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works of our distinguished biblical scholars. He advises that the translations be all executed in Asia, and that in every case which admits of a choice of translators, Christians shall be selected. As to the important point of expence, he has found that he had something to learn when he adyanced the following presumption. In a concern, the ultimate advantages of which would be scarcely less enjoyed by the British government, than by the objects of its beneficence, it may be presumed that an appeal to its liberality would not prove unsuccessful.':.

On the subject of a Religious Establishment in India, he has but a short section; and if he had to write it now, he would make it shorter. Betweeu wars, the sumptuous para, phernalia of state, the support of pagan worship, and the disasters of the lodia shipping, it is tolerably evident that 11ọt a rupee can be afforded for such a purpose. In asserting the necessity of an establishinent, our author does not, like some of his wiser contemporaries, avow it as his object arid expectation, to secure a perfect uniformity of religious faith.” He insists on it as necessary in order to supply and support a sufficient number of qualified men for the religious service of India, tọ give some semblance of religion to our national character there, to embody the national religion in a visible and imposing shape, and to create in India an episcopal power of ordination, independent of the hierarchy at home.

In the section on Missions, the author refutes, with ability and animation, the assertions of some distinguished writers, who have pronounced that missions to the Hindoos must necessarily be useless, and the representations of others, who have undervalued their actual effect. He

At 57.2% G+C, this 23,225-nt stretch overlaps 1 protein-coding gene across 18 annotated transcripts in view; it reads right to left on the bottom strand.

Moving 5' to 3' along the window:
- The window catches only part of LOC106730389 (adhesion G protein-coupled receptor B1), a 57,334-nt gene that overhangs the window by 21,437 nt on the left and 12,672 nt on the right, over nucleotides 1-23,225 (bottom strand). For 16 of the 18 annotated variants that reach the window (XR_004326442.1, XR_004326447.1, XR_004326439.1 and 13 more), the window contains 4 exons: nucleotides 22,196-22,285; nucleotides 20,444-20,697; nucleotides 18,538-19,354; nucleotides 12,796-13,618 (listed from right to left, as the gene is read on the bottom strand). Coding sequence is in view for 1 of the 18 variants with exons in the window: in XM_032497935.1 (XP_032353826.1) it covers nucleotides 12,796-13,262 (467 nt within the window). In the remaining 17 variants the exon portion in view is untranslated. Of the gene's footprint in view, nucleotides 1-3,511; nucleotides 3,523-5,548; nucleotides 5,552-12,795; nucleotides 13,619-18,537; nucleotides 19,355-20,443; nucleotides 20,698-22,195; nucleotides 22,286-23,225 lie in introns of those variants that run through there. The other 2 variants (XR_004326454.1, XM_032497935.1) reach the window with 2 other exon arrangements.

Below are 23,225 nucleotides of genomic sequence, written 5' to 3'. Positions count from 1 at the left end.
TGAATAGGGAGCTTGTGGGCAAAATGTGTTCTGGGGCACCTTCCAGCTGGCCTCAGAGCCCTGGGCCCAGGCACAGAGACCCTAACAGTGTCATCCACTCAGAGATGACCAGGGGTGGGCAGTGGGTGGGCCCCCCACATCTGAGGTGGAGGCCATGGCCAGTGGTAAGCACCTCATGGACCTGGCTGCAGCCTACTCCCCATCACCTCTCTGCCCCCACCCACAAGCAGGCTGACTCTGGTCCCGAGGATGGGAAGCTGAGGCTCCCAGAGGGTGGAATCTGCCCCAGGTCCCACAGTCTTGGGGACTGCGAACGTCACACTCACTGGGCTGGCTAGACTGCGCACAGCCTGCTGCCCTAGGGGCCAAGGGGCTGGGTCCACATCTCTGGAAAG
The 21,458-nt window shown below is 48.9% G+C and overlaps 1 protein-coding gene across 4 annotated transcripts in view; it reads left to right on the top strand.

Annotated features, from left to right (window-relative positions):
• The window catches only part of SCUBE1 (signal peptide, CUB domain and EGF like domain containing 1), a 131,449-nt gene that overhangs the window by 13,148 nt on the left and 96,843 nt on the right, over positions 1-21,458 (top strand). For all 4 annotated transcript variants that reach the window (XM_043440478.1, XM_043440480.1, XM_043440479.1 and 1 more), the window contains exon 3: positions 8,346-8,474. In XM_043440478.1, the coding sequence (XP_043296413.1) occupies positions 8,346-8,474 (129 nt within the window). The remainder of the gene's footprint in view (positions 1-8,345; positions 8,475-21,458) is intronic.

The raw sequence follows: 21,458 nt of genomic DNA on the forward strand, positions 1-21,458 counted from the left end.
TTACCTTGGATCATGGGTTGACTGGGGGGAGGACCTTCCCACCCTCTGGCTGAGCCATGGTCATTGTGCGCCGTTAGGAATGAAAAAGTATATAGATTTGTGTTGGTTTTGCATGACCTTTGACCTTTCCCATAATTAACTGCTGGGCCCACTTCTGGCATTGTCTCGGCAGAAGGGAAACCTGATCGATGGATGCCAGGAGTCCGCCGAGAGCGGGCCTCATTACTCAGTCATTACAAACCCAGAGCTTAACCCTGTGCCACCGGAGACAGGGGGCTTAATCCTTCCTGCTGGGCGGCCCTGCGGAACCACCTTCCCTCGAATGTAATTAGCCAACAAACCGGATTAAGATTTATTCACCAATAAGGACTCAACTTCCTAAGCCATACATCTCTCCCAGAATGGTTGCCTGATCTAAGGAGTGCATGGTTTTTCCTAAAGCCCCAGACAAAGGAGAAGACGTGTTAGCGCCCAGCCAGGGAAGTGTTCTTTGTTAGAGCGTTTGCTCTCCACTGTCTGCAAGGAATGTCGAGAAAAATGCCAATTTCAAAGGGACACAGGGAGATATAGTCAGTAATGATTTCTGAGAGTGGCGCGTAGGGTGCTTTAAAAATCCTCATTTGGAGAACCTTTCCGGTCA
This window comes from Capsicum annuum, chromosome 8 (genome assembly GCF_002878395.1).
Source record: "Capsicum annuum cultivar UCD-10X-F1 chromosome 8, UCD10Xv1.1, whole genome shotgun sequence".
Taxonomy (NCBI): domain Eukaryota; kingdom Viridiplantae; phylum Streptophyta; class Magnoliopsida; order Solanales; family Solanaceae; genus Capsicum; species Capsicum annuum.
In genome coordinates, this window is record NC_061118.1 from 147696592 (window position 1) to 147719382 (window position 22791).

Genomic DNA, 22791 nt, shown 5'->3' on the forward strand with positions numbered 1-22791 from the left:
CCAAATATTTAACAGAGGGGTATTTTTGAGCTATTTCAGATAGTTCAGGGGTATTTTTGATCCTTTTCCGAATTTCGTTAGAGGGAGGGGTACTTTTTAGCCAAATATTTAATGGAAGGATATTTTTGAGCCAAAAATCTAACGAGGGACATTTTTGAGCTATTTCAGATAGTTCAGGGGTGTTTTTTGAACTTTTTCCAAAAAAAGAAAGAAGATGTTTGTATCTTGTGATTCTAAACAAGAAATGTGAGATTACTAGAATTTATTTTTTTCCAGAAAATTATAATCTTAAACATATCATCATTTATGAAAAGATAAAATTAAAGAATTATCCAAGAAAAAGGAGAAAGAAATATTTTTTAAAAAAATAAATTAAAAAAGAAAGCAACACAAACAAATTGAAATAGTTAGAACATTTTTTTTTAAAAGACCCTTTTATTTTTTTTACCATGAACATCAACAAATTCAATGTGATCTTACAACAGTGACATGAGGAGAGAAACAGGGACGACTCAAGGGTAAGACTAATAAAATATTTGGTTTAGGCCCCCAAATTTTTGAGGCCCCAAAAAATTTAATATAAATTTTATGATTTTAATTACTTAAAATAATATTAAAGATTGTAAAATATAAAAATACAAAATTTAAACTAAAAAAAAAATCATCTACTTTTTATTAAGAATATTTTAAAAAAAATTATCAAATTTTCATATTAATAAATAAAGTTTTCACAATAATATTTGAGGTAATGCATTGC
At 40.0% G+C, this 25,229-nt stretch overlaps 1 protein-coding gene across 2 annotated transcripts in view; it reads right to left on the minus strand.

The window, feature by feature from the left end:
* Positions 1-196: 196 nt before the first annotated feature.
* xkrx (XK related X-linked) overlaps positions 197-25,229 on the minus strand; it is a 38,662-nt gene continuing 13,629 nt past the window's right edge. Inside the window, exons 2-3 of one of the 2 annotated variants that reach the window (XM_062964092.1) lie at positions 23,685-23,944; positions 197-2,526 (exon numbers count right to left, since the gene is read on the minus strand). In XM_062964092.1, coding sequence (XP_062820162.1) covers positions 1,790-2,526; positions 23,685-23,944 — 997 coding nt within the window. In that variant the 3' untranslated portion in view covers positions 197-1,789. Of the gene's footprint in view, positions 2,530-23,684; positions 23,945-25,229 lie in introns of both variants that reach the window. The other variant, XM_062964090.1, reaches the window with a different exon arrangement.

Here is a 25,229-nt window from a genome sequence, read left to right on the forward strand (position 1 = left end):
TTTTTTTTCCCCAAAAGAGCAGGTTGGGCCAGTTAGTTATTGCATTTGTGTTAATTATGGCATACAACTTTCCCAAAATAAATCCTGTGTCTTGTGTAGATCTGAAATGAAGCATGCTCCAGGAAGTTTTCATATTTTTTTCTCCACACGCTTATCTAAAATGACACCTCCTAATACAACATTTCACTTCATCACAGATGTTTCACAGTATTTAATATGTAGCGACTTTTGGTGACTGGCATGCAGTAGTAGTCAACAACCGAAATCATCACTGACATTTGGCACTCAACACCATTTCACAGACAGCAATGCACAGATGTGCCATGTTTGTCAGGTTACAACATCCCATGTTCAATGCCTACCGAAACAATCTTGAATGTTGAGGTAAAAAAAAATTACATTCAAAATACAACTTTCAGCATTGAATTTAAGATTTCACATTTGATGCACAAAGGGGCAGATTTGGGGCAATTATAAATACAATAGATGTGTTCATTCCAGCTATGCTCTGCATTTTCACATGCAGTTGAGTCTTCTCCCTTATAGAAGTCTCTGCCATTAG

suggests some expedients and institutions for training missionaries, states the duties and importance of the office, and makes a capa tivating, but not therefore extravagant, delineation of an accomplished missionary. It is such a delineation, however, that, if it is to be taken as the standard, one thing is very evident; namely, the superlative folly of those writers on this subject, who have recommended that no English missionaries who are not members of the established church should be permitted to go to India, or remain there. If each missionary must possess the personal qualifications demanded by Mr. Pearson, it will be found that all the sects together will barely furnish a competent supply; and we think he has lost a fair opportunity of signalizing his liberality by an explicit protest against the foolish bigotry which could think of such a limitation and exclusion, especially when it was notorious that scarcely any members of the establishment had shewn themselves disposed to the undertaking of missionary labours.

We need not say that our author's accustomed good sense continues to be displayed through the remaining sections of the work. So much of this good sense, so much knowledge, and so much moderation prevail through the whole performance, that it may be reverted to by inquirers on the subject, as one of the fairest statements of the duty of a Christian state (if such a denomination may be allowed) to its heathen subjects. Art. IV. Les Trois Règnes de la Nature, &c. The Three Kingdoms of

Nature, by J. Delille.

(Concluded from p. 54.) THE power of the Air to communicate contagion, affords

the poet an opportunity of describing the fatal effects of the Plague. The description is chiefly taken from Lucretius; but the copy, though spirited, is by no means equal to the original. We cannot institute a comparison ; but have noticed that several of the most animated and tender passages, of the Roman bard have been altogether omitted, while at, the same time we have a detail of minuter facts, so circumstantially drawn out as to be tedious and uninteresting.

But the minstrel changes his measure, and assumes a gayer theme. The invisible and elastic agent that is capable, when loaded with contagion, of destroying thousands in a few hours, is also capable of being the medium to thousands of sounds that can do every thing but recal from the shades of death: and in Grecian mythology were even supposed capable of doing this. To the Harp, its first manufactoring artist Ehrhard, and its first musical artist Sejan, he pays the following burst of applause.